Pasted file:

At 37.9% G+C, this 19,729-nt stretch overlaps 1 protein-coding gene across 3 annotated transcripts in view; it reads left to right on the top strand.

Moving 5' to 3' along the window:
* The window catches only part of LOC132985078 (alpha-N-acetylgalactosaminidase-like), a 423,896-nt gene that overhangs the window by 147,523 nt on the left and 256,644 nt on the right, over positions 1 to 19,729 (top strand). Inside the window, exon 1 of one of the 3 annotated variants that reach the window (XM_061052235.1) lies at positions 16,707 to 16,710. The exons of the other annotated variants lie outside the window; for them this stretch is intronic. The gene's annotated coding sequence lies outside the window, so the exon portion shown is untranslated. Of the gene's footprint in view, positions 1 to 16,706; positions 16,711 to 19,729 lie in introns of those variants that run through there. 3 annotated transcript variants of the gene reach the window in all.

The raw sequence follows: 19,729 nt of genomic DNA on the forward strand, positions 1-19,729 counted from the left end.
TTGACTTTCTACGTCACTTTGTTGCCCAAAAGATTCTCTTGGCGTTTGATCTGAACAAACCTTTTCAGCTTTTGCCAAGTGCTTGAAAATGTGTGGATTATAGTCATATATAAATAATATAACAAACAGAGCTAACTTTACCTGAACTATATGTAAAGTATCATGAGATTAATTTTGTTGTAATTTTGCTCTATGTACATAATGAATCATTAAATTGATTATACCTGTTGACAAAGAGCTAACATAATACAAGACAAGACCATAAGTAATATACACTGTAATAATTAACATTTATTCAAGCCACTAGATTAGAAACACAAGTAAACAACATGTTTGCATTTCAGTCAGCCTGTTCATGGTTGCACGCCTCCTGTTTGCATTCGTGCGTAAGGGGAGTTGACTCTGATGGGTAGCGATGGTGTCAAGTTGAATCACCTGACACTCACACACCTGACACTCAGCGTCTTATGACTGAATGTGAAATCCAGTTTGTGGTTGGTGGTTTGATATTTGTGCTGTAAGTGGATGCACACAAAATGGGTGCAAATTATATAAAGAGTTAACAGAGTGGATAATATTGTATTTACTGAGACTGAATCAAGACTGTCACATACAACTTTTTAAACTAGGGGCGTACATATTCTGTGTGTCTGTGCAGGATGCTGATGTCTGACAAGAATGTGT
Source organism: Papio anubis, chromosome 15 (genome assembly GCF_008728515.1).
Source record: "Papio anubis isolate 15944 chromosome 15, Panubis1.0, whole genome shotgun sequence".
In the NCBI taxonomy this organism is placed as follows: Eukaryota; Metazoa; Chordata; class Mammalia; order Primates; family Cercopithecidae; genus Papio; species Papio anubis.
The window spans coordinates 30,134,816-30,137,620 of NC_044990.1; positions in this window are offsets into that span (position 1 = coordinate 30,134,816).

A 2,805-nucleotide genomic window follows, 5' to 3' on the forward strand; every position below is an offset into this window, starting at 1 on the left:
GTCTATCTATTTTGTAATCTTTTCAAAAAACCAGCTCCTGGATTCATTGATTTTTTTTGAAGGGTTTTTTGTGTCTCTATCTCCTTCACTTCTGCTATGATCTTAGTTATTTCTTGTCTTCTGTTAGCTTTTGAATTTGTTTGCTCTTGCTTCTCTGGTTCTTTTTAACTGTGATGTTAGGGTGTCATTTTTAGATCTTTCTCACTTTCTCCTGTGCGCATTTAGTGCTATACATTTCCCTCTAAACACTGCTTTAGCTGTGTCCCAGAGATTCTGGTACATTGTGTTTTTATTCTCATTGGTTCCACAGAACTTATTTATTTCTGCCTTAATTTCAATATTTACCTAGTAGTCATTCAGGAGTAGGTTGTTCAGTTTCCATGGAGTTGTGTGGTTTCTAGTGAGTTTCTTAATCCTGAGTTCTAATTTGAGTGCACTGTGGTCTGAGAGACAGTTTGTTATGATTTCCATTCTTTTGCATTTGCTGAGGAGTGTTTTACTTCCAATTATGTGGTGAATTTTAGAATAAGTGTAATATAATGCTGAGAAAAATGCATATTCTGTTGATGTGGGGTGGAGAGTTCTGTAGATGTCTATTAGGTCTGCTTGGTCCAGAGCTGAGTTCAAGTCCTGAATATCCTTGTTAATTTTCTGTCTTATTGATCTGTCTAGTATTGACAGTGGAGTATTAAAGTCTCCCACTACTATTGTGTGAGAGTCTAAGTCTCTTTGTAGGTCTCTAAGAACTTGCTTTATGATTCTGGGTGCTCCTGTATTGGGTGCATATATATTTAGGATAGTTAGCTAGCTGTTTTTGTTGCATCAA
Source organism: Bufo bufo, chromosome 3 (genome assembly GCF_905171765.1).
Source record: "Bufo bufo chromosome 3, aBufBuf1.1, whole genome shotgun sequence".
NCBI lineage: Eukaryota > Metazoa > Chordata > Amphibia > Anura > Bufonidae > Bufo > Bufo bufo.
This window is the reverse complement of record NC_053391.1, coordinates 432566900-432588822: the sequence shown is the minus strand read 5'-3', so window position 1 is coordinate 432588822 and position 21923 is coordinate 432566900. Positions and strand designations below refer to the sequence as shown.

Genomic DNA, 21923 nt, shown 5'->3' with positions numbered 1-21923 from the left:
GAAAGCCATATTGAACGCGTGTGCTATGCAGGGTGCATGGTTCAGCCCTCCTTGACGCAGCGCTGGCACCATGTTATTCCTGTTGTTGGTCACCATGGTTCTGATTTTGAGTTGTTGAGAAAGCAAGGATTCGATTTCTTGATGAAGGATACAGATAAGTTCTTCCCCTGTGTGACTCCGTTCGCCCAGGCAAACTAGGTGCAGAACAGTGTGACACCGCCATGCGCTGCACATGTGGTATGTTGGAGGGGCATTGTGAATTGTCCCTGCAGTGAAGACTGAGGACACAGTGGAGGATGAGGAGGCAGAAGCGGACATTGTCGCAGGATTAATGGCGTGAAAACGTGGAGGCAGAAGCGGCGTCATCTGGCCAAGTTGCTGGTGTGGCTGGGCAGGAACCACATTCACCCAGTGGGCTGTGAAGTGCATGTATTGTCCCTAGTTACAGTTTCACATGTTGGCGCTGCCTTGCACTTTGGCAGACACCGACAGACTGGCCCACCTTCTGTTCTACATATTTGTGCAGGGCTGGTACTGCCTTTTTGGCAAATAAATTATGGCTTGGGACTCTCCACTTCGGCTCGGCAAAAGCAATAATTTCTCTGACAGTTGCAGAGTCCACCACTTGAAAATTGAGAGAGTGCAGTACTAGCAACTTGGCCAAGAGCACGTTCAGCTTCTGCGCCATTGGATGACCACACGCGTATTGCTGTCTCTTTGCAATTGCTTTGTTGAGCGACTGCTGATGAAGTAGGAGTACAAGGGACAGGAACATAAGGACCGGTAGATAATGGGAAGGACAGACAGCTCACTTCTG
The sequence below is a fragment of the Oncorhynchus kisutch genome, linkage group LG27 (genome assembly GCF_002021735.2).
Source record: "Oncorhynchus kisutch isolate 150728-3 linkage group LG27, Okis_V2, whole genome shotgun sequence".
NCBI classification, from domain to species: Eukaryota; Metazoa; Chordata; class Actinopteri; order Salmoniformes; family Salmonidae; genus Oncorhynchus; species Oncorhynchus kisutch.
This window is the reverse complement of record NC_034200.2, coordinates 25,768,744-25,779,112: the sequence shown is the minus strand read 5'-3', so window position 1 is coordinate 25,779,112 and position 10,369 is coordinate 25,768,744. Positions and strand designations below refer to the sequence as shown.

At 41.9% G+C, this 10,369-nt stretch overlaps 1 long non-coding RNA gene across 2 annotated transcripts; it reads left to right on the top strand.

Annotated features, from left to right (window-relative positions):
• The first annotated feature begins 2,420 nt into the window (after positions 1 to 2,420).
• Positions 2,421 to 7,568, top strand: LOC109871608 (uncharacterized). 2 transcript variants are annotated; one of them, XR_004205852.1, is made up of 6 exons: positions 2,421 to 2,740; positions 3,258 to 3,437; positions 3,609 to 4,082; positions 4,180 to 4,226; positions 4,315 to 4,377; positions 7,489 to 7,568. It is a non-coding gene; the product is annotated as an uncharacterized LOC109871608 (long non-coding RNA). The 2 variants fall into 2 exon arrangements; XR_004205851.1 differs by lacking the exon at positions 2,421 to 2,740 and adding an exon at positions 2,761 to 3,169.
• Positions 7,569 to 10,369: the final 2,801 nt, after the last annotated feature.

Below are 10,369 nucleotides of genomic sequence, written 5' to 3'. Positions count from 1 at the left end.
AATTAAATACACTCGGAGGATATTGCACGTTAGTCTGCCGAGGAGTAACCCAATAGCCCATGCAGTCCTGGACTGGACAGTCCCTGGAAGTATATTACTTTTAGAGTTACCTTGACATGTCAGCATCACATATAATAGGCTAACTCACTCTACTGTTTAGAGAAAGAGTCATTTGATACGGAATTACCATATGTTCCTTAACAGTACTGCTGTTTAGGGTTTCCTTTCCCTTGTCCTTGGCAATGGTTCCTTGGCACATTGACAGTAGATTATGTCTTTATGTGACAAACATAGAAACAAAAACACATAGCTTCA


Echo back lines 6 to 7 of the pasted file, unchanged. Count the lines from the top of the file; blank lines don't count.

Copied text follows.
Source organism: Papio anubis, chromosome 15 (genome assembly GCF_008728515.1).
Source record: "Papio anubis isolate 15944 chromosome 15, Panubis1.0, whole genome shotgun sequence".